Anthracnose on azalea was reported for the first time in Florida on swamp azalea (Rhododendron viscosum) and the causal agent was identified as C. azaleae (Ellis and Everhart, 1895). Since 1954, anthracnose on azalea was observed and described in Louisiana, where the causal agent was identified as the conidial stage of Glomerella cingulata, the teleomorph of C. gloeosporioides. A susceptibility trial was carried out on 11 azalea cultivars belonging to the Kurume and Indica groups (Stathis and Plakidas, 1958). Colletotrichum azaleae is now considered synonymous with C. gloeosporioides (Farr et al., 1989; Von Arx, 1957). Severe outbreaks of anthracnose were recently reported on Rhododendron species growing in Sweden and Latvia. In this case, the causal agent of the disease was identified as C. acutatum (Vinnere et al., 2002). However, C. dematium was also isolated from some of the infected plants (Vinnere et al., 2002).

After the first appearance of anthracnose in 2002, severe outbreaks were observed in Italy on several cultivars of azalea grown in nurseries in the same area where the disease was first observed. There was no information available regarding the susceptibility to anthracnose among azalea cultivars produced and grown in Italy. The objective of this study was to determine levels of resistance to anthracnose among azalea cultivars grown in the Lake Maggiore area.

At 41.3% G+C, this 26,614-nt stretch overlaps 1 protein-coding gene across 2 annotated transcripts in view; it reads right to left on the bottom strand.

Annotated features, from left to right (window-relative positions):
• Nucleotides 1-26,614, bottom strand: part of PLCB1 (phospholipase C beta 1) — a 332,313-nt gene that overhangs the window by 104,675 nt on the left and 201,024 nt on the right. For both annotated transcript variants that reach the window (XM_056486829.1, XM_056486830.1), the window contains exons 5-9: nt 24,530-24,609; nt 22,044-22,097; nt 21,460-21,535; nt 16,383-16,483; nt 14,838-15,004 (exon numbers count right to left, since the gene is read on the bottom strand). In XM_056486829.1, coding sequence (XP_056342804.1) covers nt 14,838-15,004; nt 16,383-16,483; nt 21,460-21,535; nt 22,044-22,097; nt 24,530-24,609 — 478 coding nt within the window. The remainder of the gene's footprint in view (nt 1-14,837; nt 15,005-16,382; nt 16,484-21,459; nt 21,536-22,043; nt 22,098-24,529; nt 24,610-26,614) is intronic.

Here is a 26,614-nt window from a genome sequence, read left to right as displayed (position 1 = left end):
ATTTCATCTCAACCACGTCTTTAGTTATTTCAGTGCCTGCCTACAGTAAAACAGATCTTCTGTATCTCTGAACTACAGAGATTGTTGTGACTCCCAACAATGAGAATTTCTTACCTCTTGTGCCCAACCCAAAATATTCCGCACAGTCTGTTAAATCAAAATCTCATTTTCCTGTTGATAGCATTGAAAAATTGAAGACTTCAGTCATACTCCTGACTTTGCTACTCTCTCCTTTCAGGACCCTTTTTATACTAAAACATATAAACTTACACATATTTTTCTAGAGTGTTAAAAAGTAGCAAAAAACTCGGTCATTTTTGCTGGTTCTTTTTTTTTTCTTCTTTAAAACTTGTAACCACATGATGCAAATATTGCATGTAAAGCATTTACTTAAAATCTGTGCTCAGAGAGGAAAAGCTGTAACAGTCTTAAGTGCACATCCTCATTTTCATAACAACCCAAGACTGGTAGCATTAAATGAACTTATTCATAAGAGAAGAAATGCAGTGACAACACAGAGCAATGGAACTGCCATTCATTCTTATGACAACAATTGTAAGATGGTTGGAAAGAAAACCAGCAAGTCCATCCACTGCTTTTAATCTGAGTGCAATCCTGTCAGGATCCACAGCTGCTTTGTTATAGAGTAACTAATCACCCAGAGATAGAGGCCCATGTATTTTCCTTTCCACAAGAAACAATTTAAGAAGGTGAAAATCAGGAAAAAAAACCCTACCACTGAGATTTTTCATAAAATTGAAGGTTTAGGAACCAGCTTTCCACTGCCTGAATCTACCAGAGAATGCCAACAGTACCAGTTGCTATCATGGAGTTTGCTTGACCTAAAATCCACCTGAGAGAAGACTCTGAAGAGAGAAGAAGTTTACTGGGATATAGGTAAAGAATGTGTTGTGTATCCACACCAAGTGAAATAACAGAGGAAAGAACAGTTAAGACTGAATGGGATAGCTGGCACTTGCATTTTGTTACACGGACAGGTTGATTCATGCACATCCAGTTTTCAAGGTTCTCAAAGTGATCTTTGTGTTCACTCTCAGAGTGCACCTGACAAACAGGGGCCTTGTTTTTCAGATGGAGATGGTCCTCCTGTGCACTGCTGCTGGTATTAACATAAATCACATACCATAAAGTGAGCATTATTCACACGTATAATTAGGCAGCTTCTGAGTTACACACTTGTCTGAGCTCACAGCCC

Materials and methods

Plant material.

The susceptibility of 70 evergreen azalea cultivars to anthracnose was evaluated (Table 1). Most cultivars belonged to the Kurume, Belgian, and Satsuky groups (Galle, 1987). Some of these cultivars are classified differently, following the Italian classification scheme (Scariot, 2006). Plants were supplied by Tecnoverde S.r.l. (Verbania, Fondotoce, Italy). One-year-old plants were grown in 10-cm-diameter plastic pots and arranged randomly in a complete-block design with three single-plant replications per each cultivar. Container substrate was 9 peatmoss : 1 perlite (by volume). The susceptibility trial was repeated twice.